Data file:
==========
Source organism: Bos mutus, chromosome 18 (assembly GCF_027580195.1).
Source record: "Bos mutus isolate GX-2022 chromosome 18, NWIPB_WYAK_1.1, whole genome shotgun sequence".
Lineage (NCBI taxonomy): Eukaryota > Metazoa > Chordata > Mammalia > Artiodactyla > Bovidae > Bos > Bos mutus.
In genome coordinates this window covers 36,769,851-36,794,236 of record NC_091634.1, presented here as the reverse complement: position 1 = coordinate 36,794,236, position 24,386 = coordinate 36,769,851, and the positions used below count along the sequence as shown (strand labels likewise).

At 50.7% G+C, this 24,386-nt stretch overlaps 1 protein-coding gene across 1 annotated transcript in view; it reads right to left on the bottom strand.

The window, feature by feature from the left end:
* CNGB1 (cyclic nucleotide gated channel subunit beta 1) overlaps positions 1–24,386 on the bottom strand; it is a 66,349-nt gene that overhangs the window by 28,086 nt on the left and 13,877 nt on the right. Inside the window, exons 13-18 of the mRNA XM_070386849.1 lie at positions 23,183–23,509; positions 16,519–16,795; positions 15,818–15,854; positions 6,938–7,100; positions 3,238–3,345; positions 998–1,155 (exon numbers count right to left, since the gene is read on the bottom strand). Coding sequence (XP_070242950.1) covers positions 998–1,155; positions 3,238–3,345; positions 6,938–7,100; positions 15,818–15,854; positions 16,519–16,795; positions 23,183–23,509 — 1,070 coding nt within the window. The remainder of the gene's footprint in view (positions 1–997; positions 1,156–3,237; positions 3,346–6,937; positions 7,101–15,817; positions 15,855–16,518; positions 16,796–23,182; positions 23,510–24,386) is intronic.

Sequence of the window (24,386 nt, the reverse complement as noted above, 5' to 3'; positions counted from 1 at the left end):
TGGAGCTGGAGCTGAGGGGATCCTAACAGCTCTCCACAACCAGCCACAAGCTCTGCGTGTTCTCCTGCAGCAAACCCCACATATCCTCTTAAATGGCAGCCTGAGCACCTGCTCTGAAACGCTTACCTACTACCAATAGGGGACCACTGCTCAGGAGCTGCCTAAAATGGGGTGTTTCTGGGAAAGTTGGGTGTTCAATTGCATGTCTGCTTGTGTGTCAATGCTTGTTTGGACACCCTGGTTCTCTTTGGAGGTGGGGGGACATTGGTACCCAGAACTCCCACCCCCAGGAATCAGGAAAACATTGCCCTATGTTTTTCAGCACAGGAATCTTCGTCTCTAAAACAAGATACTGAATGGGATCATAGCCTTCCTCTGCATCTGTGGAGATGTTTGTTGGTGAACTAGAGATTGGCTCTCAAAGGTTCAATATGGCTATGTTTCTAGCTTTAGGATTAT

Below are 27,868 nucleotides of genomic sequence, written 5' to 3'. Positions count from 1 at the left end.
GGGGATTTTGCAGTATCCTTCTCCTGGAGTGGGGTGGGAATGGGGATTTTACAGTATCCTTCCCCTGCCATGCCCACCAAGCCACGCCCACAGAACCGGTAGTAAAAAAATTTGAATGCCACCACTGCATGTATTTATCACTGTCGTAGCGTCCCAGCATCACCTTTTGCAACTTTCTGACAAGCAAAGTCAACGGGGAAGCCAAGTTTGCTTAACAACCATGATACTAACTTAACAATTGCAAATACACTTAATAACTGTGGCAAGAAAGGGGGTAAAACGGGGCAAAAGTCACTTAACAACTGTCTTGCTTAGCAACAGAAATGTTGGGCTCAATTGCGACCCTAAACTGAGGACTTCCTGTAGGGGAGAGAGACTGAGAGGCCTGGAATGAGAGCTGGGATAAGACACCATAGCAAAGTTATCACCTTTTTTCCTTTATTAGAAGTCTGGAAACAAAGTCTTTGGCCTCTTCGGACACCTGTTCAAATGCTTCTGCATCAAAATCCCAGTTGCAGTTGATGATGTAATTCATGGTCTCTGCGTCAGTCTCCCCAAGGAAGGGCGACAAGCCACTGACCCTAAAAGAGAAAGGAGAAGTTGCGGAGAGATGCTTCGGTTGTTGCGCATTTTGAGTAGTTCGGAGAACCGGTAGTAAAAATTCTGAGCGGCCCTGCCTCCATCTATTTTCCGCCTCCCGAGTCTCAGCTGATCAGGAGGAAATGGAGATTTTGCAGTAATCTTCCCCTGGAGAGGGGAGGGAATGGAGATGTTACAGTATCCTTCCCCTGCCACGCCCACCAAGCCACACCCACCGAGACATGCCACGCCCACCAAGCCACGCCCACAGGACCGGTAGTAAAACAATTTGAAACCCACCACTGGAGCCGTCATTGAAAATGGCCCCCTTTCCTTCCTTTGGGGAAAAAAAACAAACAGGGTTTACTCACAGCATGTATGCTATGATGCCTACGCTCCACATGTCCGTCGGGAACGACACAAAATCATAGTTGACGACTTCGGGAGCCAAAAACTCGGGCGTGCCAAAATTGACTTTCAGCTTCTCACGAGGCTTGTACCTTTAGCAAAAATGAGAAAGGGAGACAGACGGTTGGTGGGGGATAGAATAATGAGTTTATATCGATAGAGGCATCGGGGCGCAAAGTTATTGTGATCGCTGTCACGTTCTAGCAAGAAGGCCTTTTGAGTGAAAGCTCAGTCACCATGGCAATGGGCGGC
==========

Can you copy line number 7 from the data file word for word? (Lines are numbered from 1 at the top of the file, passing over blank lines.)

* CNGB1 (cyclic nucleotide gated channel subunit beta 1) overlaps positions 1–24,386 on the bottom strand; it is a 66,349-nt gene that overhangs the window by 28,086 nt on the left and 13,877 nt on the right. Inside the window, exons 13-18 of the mRNA XM_070386849.1 lie at positions 23,183–23,509; positions 16,519–16,795; positions 15,818–15,854; positions 6,938–7,100; positions 3,238–3,345; positions 998–1,155 (exon numbers count right to left, since the gene is read on the bottom strand). Coding sequence (XP_070242950.1) covers positions 998–1,155; positions 3,238–3,345; positions 6,938–7,100; positions 15,818–15,854; positions 16,519–16,795; positions 23,183–23,509 — 1,070 coding nt within the window. The remainder of the gene's footprint in view (positions 1–997; positions 1,156–3,237; positions 3,346–6,937; positions 7,101–15,817; positions 15,855–16,518; positions 16,796–23,182; positions 23,510–24,386) is intronic.